You may have noticed the Wing Ding, with all the Honda Gold Wing bikes circling around, but would you have guessed that event brought in 8,000 visitors? Kim Bumpas, of Visit Knoxville, says the Convention Center is completely booked to the point that some events get bumped for larger ones and are moved to other local venues.

Visitor Spending in Knox County

For a big-picture reference point, Visit Knoxville works with 110 local hotels with about 9200 rooms. These hotels are the beneficiaries of the conventions, exhibitions, sporting events and overnight getaways people come to our city to enjoy. It also benefits us, the citizens of Knox County. The hotel tax generated about $8.7 million last year, in addition to the sales tax collected on those rooms. And that does not include money spent on meals, entertainment and retail purchases made while visiting.
The occupancy rate for downtown hotels and for county-wide hotels is up slightly from several years ago. For downtown, this comes despite a major increase in the number of available rooms and significant increases in price. It comes as a result of increased high-profile and lower-profile gatherings in the city, as well as a general increase in tourism interest in the city. There may come a time when we have too many hotels, but we do not seem to have reached that threshold yet.

Comments

  1. Another great article backed by research. Good to see Knoxville hotels increase occupancy almost 12 percent in the last 4 yrs. Hope that continues as new hotels are added to the mix.

  2. Thanks for your reporting, Alan. I don’t know what I would do without your blog!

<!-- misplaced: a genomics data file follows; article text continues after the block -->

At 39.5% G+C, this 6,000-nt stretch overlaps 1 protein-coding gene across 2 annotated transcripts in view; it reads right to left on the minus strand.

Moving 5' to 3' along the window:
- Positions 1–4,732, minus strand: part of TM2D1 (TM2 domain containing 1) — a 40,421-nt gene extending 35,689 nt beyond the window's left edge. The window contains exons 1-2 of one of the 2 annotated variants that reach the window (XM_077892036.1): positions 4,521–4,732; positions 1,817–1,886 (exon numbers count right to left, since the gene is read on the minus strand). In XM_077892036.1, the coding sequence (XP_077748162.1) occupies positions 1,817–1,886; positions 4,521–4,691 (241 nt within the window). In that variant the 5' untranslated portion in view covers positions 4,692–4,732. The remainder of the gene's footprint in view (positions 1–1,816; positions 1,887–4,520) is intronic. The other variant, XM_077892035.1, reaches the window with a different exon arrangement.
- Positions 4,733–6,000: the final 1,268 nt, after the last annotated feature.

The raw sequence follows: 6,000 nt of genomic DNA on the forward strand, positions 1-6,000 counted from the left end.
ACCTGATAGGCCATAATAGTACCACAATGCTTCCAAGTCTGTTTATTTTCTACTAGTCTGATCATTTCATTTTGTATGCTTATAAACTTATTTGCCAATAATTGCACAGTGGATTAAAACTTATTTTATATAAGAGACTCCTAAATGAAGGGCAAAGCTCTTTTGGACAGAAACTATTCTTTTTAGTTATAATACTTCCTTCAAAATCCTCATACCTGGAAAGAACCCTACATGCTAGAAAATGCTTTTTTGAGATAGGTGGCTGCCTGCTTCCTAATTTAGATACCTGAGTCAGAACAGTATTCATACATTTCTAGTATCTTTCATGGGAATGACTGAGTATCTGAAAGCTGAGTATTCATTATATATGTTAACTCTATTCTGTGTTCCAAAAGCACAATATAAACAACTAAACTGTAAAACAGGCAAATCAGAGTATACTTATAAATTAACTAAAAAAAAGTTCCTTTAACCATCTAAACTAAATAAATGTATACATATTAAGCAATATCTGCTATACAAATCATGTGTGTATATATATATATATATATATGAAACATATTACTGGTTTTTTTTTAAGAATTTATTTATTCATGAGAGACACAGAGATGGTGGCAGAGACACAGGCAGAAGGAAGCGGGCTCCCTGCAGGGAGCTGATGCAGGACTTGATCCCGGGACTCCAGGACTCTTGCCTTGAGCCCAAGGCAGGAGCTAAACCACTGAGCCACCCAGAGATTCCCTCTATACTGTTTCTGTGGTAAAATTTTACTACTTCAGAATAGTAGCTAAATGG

3. Hey KnoxvilleUrbanGuy,
    Things I’d like to hear updates about. First is OliBea. In your article from December 2018, regarding it moving locations, you said “You should expect the new restaurant to open in late spring or early summer.” From the current looks of things at the new site it appears completion is still a long ways away. Second is the Wild Wing Cafe on gay street. Per your article it said they would be aiming to open in time for football season this year and it appears absolutely nothing has been done other than putting up a poster in the window announcing something wild is coming. Lastly is the tiki bar (Tern Club Cocktail Bar). I thought they would have opened by now. If you have posted updates about these I must have missed them. Thanks

  4. “another new one is scheduled to open this fall and yet another has been announced.” .. I’m assuming the one opening this fall is the Embassy Suites, but what hotel were you referring to that has been announced? I remember reading a while back that an Aloft hotel was planned at the site of the old supreme court building, but also seem to remember hearing that an Aloft hotel may go up in the space/ hole on gay street between mast general and chivo taqueria. Am I remembering correctly?

    • KnoxvilleUrbanGuy says